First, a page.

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Designing a Project

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Choosing a course:

Before approaching an instructor with a request to create a project for his/her class, think about what course subject matter you want to study. Some questions to ask yourself:
  • Which classes do you feel most passionate or most curious about?
  • Which content will you most need to learn in depth?
  • Could a project in a particular area of study be advantageous when listed on a resume or four-year college application?
  • Would increased knowledge of a subject be advantageous during a job interview?
Decisions about content don’t have to be finalized before talking to your instructor, but they will help as you design your project. Once you feel comfortable, discuss your ideas for an honors project with your instructor. 

To be sure you have enough time to develop your project proposal, be sure to communicate with your instructor by Friday, September 6, 2024. (And remember that a project proposal is due no later than Friday, September 20, 2024).

Choosing a topic:

Work with your instructor to choose a topic that is appropriate, and more importantly interesting. You will be going above and beyond the requirements of the course during the project, so be sure to choose something that goes beyond the syllabus requirements.  Some questions to discuss:
  • What about the class interests you most, and why?
  • What topics may not be covered in the syllabus, but are related to the class content (these will help to broaden your knowledge in the subject)?
  • What topics from the syllabus seem most interesting (these will help to take a current topic deeper than the rest of the class)?

Choosing a project format:

The format of your project can vary widely, as seen by the following list. Formats are often influenced by the discipline of the course. For example, experiments tend to work better in a chemistry rather than an English class. Always discuss each format's appropriateness with your the instructor. Some projects are wonderfully creative, but will not be able to express what you discover in your research. Remember the format may vary, but the goal of expressing your newfound knowledge is a constant.  If you have questions, reach out to Dean Emory earlier rather than later to assist with development.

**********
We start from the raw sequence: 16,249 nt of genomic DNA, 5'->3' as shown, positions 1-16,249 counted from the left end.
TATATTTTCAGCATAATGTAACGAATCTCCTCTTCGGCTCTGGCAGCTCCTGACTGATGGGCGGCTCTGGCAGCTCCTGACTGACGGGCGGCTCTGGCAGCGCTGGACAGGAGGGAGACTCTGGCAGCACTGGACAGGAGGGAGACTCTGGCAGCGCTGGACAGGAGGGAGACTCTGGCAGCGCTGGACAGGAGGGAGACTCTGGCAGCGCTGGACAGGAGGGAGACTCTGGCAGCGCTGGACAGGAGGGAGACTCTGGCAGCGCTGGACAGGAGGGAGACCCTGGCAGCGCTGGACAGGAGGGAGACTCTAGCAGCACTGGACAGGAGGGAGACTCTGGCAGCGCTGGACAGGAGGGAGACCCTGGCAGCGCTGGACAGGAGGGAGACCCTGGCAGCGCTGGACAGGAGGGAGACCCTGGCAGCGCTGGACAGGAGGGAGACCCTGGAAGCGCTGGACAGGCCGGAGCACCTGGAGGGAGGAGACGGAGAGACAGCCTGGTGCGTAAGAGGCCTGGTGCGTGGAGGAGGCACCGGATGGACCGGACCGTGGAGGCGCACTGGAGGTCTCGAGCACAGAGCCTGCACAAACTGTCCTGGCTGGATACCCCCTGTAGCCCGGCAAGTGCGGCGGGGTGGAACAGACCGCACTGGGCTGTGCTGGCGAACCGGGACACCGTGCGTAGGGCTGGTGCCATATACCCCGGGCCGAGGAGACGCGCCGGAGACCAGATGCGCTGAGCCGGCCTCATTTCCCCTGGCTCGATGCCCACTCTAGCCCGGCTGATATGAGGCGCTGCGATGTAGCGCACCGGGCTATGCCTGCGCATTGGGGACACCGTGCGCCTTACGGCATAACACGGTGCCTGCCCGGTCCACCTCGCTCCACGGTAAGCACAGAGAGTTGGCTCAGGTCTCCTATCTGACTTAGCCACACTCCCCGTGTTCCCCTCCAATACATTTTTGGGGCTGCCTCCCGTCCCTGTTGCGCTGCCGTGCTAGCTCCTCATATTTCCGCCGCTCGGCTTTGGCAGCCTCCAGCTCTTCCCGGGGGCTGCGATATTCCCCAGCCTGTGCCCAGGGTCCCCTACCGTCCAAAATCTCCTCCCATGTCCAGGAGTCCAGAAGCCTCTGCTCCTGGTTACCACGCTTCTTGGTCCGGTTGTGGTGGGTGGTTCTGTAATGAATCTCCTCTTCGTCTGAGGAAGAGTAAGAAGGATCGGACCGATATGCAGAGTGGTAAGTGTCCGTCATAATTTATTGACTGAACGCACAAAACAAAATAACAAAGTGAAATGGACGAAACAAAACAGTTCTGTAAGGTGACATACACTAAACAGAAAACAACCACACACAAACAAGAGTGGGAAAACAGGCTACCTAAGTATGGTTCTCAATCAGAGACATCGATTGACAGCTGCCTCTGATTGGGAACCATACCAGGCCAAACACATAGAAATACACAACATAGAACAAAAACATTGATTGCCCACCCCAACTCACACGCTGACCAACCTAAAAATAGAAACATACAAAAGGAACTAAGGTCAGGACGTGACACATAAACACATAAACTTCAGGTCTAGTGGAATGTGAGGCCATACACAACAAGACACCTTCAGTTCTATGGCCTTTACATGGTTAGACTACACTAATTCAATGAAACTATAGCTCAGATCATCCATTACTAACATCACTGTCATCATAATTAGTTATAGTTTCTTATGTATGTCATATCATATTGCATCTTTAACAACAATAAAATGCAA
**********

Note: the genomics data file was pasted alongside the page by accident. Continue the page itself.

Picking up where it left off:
• Models: Create a three-dimensional model (including an annotated bibliography of sources and instructional indicators similar to those used in museums) of the cell wall of both a Gram-Positive and a Gram-Negative cell.  Another example was a similar model for the Great Wall of China.
  • Creative Writing: Rewrite the ending of a short story or novel studied in class to clarify an issue of characterization (or theme).
  • Film or video: Research the most effective methods of communicating about Recovery programs and develop a Public Service Announcement communicating about Recovery to the college community.
  • Instructional aids: Create aids for elementary education, occupational therapy, etc. Try them in a real life situation and report on their effectiveness.
  • Performance: Write and produce a play based on the seven deadly sins found in Medieval literature.
  • Presentations:  Research and present to the class on Spherical Triangles and Their Applications.
  • Research paper: Research The Differences and Variety in Classical Spanish Guitar Composure and Technique, or A Comparison Analysis of Medieval and Renaissance Robin Hood Tales, or How Perfect Pitch is developed, or really any appropriate topic.  
  • Scientific experiment: Extraction of Biologically Active Compounds from Plantago Major
  • Service to the college: Create a plant guide for the college’s walking trail. Develop a database of scholarship resources available to those in recovery.
  • Webpage/ brochure/ portfolio: Create a map of Sylva housing options, including information on available funding courses and income requirements. Create Facebook pages for three American literature authors and have them interact in ways appropriate to their characters.

Planning Your Research:

Although the type and source of your research can vary as widely as the format you choose, you will need to be able to describe the types and quantity of resources you will use within the project in your proposal.  These may include:  

Completing a Project Proposal Form:

Once your faculty mentor \ instructor has submitted your name for participation, you will both receive a project proposal form which can be completed online. You will use the information you have discussed while planning your project to complete the project proposal.   This online form can be closed and re-opened as you work through the details.  When you click submit it will be sent to your faculty mentor \ instructor for comments or approval.  

This proposal form will only be sent to students who have be nominated as Honors Program participants by a faculty mentor \ instructor.  If you have questions, or believe you should have received a form and have not, please reach out to Bethany Emory (Dean of Teaching and Learning Support) at 828.339.4261 or

Your proposal form must be approved by your mentor and received by September 20, 2024.  At that time, all proposals will be presented to the Honors Committee for approval or revision.  If you have questions,  please reach out to Bethany Emory (Dean of Teaching and Learning Support) at 828.339.4261 or

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